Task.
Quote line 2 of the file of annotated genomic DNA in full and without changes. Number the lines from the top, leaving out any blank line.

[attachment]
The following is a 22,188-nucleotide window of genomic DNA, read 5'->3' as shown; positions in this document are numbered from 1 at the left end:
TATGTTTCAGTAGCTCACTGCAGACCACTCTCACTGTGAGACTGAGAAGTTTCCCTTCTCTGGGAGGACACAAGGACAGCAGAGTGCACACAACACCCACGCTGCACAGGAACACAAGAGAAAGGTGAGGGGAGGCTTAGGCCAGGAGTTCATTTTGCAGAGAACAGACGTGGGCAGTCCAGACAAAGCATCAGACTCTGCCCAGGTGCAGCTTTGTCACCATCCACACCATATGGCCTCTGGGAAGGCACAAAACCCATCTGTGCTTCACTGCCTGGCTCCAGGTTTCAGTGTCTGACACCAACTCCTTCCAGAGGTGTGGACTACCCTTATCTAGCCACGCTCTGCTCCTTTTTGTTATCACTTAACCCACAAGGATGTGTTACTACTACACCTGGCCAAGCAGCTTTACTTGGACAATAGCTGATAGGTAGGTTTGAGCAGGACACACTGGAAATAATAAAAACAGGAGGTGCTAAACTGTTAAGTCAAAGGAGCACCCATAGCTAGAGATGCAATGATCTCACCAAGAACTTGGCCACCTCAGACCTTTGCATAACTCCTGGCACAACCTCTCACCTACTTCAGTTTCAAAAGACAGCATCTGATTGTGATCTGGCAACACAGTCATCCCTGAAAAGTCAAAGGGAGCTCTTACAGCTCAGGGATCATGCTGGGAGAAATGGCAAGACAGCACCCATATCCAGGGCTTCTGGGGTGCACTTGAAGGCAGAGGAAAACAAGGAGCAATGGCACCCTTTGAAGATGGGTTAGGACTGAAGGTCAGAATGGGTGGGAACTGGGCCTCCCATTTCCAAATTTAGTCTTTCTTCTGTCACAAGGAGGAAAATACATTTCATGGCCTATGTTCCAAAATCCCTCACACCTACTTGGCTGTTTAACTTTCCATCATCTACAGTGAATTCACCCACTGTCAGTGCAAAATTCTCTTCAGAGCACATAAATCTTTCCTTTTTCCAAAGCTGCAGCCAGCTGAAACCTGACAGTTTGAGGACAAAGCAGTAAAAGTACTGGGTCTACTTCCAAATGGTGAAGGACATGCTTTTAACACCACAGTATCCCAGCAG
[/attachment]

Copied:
TATGTTTCAGTAGCTCACTGCAGACCACTCTCACTGTGAGACTGAGAAGTTTCCCTTCTCTGGGAGGACACAAGGACAGCAGAGTGCACACAACACCCACGCTGCACAGGAACACAAGAGAAAGGTGAGGGGAGGCTTAGGCCAGGAGTTCATTTTGCAGAGAACAGACGTGGGCAGTCCAGACAAAGCATCAGACTCTGCCCAGGTGCAGCTTTGTCACCATCCACACCATATGGCCTCTGGGAAGGCACAAAACCCATCTGTGCTTCACTGCCTGGCTCCAGGTTTCAGTGTCTGACACCAACTCCTTCCAGAGGTGTGGACTACCCTTATCTAGCCACGCTCTGCTCCTTTTTGTTATCACTTAACCCACAAGGATGTGTTACTACTACACCTGGCCAAGCAGCTTTACTTGGACAATAGCTGATAGGTAGGTTTGAGCAGGACACACTGGAAATAATAAAAACAGGAGGTGCTAAACTGTTAAGTCAAAGGAGCACCCATAGCTAGAGATGCAATGATCTCACCAAGAACTTGGCCACCTCAGACCTTTGCATAACTCCTGGCACAACCTCTCACCTACTTCAGTTTCAAAAGACAGCATCTGATTGTGATCTGGCAACACAGTCATCCCTGAAAAGTCAAAGGGAGCTCTTACAGCTCAGGGATCATGCTGGGAGAAATGGCAAGACAGCACCCATATCCAGGGCTTCTGGGGTGCACTTGAAGGCAGAGGAAAACAAGGAGCAATGGCACCCTTTGAAGATGGGTTAGGACTGAAGGTCAGAATGGGTGGGAACTGGGCCTCCCATTTCCAAATTTAGTCTTTCTTCTGTCACAAGGAGGAAAATACATTTCATGGCCTATGTTCCAAAATCCCTCACACCTACTTGGCTGTTTAACTTTCCATCATCTACAGTGAATTCACCCACTGTCAGTGCAAAATTCTCTTCAGAGCACATAAATCTTTCCTTTTTCCAAAGCTGCAGCCAGCTGAAACCTGACAGTTTGAGGACAAAGCAGTAAAAGTACTGGGTCTACTTCCAAATGGTGAAGGACATGCTTTTAACACCACAGTATCCCAGCAG